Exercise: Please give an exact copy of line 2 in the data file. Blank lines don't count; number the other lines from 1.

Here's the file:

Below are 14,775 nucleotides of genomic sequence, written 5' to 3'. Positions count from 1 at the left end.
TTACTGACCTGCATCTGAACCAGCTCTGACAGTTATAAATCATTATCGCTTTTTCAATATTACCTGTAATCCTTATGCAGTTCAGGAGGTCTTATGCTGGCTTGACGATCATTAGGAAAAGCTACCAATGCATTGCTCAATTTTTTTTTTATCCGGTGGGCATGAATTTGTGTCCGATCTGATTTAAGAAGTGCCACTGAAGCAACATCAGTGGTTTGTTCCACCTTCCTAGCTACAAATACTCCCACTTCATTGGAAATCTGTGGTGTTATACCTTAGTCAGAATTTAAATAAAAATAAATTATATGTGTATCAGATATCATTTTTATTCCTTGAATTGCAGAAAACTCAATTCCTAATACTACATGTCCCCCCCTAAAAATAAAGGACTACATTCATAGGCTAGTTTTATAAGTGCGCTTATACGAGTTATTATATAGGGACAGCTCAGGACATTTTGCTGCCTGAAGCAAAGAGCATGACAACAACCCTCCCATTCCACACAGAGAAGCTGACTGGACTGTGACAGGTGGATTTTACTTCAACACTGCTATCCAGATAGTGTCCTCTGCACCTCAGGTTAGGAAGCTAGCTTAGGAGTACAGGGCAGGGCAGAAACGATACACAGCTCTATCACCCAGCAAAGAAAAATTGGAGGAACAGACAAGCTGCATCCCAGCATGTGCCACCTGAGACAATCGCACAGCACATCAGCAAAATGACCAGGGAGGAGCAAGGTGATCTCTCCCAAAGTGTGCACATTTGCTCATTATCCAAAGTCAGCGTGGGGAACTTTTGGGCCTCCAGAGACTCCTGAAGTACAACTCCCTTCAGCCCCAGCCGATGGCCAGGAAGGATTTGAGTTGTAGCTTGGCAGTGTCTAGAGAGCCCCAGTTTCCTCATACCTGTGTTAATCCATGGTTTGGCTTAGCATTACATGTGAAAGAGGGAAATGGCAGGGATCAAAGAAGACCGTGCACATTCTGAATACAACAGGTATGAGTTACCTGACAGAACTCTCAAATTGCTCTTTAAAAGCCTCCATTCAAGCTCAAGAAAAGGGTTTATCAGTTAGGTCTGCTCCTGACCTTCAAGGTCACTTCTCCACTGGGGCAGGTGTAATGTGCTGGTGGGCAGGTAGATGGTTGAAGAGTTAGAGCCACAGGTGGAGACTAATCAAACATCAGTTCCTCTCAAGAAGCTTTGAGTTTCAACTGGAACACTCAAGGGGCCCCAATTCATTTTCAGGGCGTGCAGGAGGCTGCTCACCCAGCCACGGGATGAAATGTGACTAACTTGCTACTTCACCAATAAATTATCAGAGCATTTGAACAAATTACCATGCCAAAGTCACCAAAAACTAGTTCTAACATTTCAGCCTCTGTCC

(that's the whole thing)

TTACTGACCTGCATCTGAACCAGCTCTGACAGTTATAAATCATTATCGCTTTTTCAATATTACCTGTAATCCTTATGCAGTTCAGGAGGTCTTATGCTGGCTTGACGATCATTAGGAAAAGCTACCAATGCATTGCTCAATTTTTTTTTTATCCGGTGGGCATGAATTTGTGTCCGATCTGATTTAAGAAGTGCCACTGAAGCAACATCAGTGGTTTGTTCCACCTTCCTAGCTACAAATACTCCCACTTCATTGGAAATCTGTGGTGTTATACCTTAGTCAGAATTTAAATAAAAATAAATTATATGTGTATCAGATATCATTTTTATTCCTTGAATTGCAGAAAACTCAATTCCTAATACTACATGTCCCCCCCTAAAAATAAAGGACTACATTCATAGGCTAGTTTTATAAGTGCGCTTATACGAGTTATTATATAGGGACAGCTCAGGACATTTTGCTGCCTGAAGCAAAGAGCATGACAACAACCCTCCCATTCCACACAGAGAAGCTGACTGGACTGTGACAGGTGGATTTTACTTCAACACTGCTATCCAGATAGTGTCCTCTGCACCTCAGGTTAGGAAGCTAGCTTAGGAGTACAGGGCAGGGCAGAAACGATACACAGCTCTATCACCCAGCAAAGAAAAATTGGAGGAACAGACAAGCTGCATCCCAGCATGTGCCACCTGAGACAATCGCACAGCACATCAGCAAAATGACCAGGGAGGAGCAAGGTGATCTCTCCCAAAGTGTGCACATTTGCTCATTATCCAAAGTCAGCGTGGGGAACTTTTGGGCCTCCAGAGACTCCTGAAGTACAACTCCCTTCAGCCCCAGCCGATGGCCAGGAAGGATTTGAGTTGTAGCTTGGCAGTGTCTAGAGAGCCCCAGTTTCCTCATACCTGTGTTAATCCATGGTTTGGCTTAGCATTACATGTGAAAGAGGGAAATGGCAGGGATCAAAGAAGACCGTGCACATTCTGAATACAACAGGTATGAGTTACCTGACAGAACTCTCAAATTGCTCTTTAAAAGCCTCCATTCAAGCTCAAGAAAAGGGTTTATCAGTTAGGTCTGCTCCTGACCTTCAAGGTCACTTCTCCACTGGGGCAGGTGTAATGTGCTGGTGGGCAGGTAGATGGTTGAAGAGTTAGAGCCACAGGTGGAGACTAATCAAACATCAGTTCCTCTCAAGAAGCTTTGAGTTTCAACTGGAACACTCAAGGGGCCCCAATTCATTTTCAGGGCGTGCAGGAGGCTGCTCACCCAGCCACGGGATGAAATGTGACTAACTTGCTACTTCACCAATAAATTATCAGAGCATTTGAACAAATTACCATGCCAAAGTCACCAAAAACTAGTTCTAACATTTCAGCCTCTGTCC